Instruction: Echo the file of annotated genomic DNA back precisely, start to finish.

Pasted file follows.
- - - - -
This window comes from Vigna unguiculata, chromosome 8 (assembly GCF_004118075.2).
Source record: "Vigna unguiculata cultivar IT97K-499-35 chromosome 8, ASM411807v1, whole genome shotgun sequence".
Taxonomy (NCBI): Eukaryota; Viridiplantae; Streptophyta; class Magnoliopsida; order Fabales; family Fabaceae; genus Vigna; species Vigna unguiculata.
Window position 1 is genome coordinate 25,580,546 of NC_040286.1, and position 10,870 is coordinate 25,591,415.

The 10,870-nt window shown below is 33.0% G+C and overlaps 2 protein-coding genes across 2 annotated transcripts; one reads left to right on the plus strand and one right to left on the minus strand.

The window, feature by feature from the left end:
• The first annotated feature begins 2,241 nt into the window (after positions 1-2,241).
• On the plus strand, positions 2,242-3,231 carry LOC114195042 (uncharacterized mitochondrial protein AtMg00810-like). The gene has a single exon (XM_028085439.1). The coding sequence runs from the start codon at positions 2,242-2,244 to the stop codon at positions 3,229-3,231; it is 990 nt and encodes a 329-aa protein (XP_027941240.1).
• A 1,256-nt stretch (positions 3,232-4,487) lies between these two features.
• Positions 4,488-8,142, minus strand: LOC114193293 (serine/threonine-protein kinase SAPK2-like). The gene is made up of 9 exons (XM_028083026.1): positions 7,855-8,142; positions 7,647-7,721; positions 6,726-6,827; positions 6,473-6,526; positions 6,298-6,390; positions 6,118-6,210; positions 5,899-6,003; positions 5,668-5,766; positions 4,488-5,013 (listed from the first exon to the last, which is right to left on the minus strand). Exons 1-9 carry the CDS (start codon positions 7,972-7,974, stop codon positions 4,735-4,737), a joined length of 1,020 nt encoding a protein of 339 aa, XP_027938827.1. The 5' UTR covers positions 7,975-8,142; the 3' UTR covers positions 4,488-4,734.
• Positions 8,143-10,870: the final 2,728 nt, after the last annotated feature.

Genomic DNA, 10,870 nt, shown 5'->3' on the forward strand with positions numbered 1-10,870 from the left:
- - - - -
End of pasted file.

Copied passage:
This window comes from Vigna unguiculata, chromosome 8 (assembly GCF_004118075.2).
Source record: "Vigna unguiculata cultivar IT97K-499-35 chromosome 8, ASM411807v1, whole genome shotgun sequence".
Taxonomy (NCBI): Eukaryota; Viridiplantae; Streptophyta; class Magnoliopsida; order Fabales; family Fabaceae; genus Vigna; species Vigna unguiculata.
Window position 1 is genome coordinate 25,580,546 of NC_040286.1, and position 10,870 is coordinate 25,591,415.

The 10,870-nt window shown below is 33.0% G+C and overlaps 2 protein-coding genes across 2 annotated transcripts; one reads left to right on the plus strand and one right to left on the minus strand.

The window, feature by feature from the left end:
• The first annotated feature begins 2,241 nt into the window (after positions 1-2,241).
• On the plus strand, positions 2,242-3,231 carry LOC114195042 (uncharacterized mitochondrial protein AtMg00810-like). The gene has a single exon (XM_028085439.1). The coding sequence runs from the start codon at positions 2,242-2,244 to the stop codon at positions 3,229-3,231; it is 990 nt and encodes a 329-aa protein (XP_027941240.1).
• A 1,256-nt stretch (positions 3,232-4,487) lies between these two features.
• Positions 4,488-8,142, minus strand: LOC114193293 (serine/threonine-protein kinase SAPK2-like). The gene is made up of 9 exons (XM_028083026.1): positions 7,855-8,142; positions 7,647-7,721; positions 6,726-6,827; positions 6,473-6,526; positions 6,298-6,390; positions 6,118-6,210; positions 5,899-6,003; positions 5,668-5,766; positions 4,488-5,013 (listed from the first exon to the last, which is right to left on the minus strand). Exons 1-9 carry the CDS (start codon positions 7,972-7,974, stop codon positions 4,735-4,737), a joined length of 1,020 nt encoding a protein of 339 aa, XP_027938827.1. The 5' UTR covers positions 7,975-8,142; the 3' UTR covers positions 4,488-4,734.
• Positions 8,143-10,870: the final 2,728 nt, after the last annotated feature.

Genomic DNA, 10,870 nt, shown 5'->3' on the forward strand with positions numbered 1-10,870 from the left: